My Dozer chugs along, spewing out precious crude oil as it leaves dust in its wake, that is until I come upon a group crowding around a broken-down vehicle. I assemble my crew and venture out into the wasteland, only to have the group be nothing more than marauders hoping to ambush anyone passing by. My group springs into action and I wipe out the marauders leaving nothing but bloody corpses behind. I take what supplies are there and head back to the Dozer.
Skyshine’s Bedlam is a constant cycle of hard decision-making, punctuated by difficult combat and a genuine sense of joy at every victory. Taking risks is the name of the game, and Bedlam throws them at you whenever it can. As the overseer of the Dozer, it’s your job to take on these risks as you attempt to lead a great pilgrimage to the paradise of the Aztec City. Whether it’s by simply stopping to negotiate with a band of travelers or investigating the bloody animal carcasses left in the road, Bedlam demands decisive decision-making. Ignoring these opportunities will only get you so far. Every day your limited resources of food and fuel rapidly deplete. You can choose to ignore those travelers, but that could spell doom, as your Dozer could run out of fuel in a few days or your passengers could starve to death.
The game ceremoniously begins with an intro depicting the struggle to survive in the vicious wasteland of Bedlam, where everyone hopes to reach the mythical Aztec City. It’s definitely a clichéd plot, but the world of Bedlam was by far my favorite part of the game. As a fan of post apocalyptic settings, Bedlam was definitely right up my alley. Its Mad Max-esque wasteland became a character in and of itself. Every new route my Dozer took led me to meet everything from cyborgs and mutants, to hulking marauder warlords–not all of which were deadly, but every encounter was interesting. A wasteland is hard to populate without dropping the illusion of the world being desolate, however the traveling of the Dozer being punctuated by encounters with enemies, characters, or hazards made the wasteland feel full of danger, but still derelict and bleak.
The cornerstone holding together Bedlam’s world building is the incredible art style. It’s bright, vibrant, and colorful, which gives me a very Borderlands vibe–an art style I absolutely love. While it can be argued that the colorful art style clashes with the dark nature of the game, I believe it gives things like the characters and the locations a very distinct look and feel that highlights the strengths of the game’s setting.
The games soundtrack is also phenomenal, with deep bassy guitar riffs to build tension and old-western-style tracks that remind me of the world of Fallout. It only builds on Bedlam’s incredible world-building.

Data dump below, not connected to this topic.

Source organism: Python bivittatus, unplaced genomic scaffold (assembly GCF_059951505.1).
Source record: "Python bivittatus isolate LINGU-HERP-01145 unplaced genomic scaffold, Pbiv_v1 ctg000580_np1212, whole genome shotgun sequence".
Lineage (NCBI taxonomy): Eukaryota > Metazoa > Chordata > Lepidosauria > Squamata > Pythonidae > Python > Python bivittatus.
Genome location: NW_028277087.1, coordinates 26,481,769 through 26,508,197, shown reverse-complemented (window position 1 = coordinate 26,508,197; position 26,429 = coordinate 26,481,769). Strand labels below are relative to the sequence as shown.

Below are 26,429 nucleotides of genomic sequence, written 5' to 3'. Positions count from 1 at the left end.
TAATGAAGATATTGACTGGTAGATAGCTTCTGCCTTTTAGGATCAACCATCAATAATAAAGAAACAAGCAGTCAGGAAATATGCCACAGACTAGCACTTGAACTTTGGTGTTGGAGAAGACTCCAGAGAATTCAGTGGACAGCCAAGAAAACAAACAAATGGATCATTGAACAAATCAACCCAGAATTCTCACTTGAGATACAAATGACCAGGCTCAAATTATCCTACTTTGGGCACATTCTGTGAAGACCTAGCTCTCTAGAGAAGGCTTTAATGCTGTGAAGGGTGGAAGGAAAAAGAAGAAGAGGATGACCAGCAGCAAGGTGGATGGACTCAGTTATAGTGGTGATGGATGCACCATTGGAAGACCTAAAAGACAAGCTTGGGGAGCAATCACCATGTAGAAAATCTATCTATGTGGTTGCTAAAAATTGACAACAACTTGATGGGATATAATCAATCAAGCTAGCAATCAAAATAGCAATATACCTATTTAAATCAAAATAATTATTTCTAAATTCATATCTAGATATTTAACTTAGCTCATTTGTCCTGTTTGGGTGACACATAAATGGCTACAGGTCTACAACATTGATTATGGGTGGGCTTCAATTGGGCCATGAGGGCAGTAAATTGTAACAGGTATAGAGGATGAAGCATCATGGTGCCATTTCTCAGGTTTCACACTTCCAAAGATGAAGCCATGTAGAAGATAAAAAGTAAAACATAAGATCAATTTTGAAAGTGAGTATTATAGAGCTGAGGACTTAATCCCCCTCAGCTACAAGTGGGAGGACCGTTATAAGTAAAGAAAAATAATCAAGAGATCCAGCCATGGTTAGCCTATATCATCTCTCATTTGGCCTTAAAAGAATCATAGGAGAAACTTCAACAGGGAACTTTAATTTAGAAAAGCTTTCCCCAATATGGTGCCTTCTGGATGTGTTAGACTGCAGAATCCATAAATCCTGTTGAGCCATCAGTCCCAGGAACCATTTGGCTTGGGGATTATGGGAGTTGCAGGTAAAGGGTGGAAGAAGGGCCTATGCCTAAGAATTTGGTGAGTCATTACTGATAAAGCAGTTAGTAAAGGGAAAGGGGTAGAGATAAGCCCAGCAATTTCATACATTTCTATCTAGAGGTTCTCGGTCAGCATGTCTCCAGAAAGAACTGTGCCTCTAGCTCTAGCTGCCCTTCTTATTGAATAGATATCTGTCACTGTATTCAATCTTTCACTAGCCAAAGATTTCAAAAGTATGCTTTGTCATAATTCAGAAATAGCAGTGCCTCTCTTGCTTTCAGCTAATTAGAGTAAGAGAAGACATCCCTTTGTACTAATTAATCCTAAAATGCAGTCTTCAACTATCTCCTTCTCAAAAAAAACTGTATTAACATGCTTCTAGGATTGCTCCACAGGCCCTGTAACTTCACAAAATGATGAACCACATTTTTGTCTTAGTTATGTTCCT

The cornerstone holding together Bedlams world building is the incredible art style.
One half of Bedlam is its fantastic setting, tough decision-making, and incredible aesthetic. The game’s second half, the real meat of the the combat and gameplay, is lacking compared to the first. The combat plays out on an isometric grid with each turn consisting of two movements for each side (after a set time the enemy gains “Blitz” and can do three) and a simple cover system. Each class of character you take into battle with you is designated by their weapon type: melee, pistol, sniper, or shotgun. With each of the classes specializing in different movement and shooting ranges, the game’s battle system reminded me of XCOM: Enemy Unknown, however, it’s much more grueling.
The brutal idea of permadeath has its roots in XCOM and that is clearly seen here. In Bedlam, it appears in a much more punishing way. Every character, no matter their specialization, is fragile. Getting through an encounter without having one of my soldiers die was a rare occasion in Bedlam and one that granted incredible satisfaction, however they were so few and far between. While every victory comes with great joy, in the grand scheme of things, Bedlam’s combat was rather unsatisfying and a slog to get through. The combat system is by no means bad, it comes with great depth from the class types to the powerful game-changing weapons you can have your Dozer deploy, but after the combat, the casualties mount up and the difficulty curve increases drastically. It doesn’t matter if I beat a difficult encounter when I only have four soldiers left when each of them is injured to the point where the next enemy encounter means game over. So, by the end of my successful run, every combat encounter, while tense, was also laborious, as I just wanted to progress through the game’s incredible world.
The key feature of Bedlam is that no matter what, bad things are going to happen. It’s how you deal with these adversities that make the game interesting. So when I did reach the end, it had been one, brutal path. You will die a lot in Bedlam, and restart, and then die again. So it was a great feeling to finally reach the finish line, however this was definitely in part to knowing I wasn’t going to have to attempt another run again. Bedlam had some outstanding world building and great art direction but it was definitely hampered by the underwhelming combat mechanics. Skyshine’s Bedlam was definitely an experience, but it’s not one that I will be looking to repeat, at least not anytime soon.
A PC copy of Skyshine’s Bedlam was provided by the developer. To learn more about our score, read our review policy.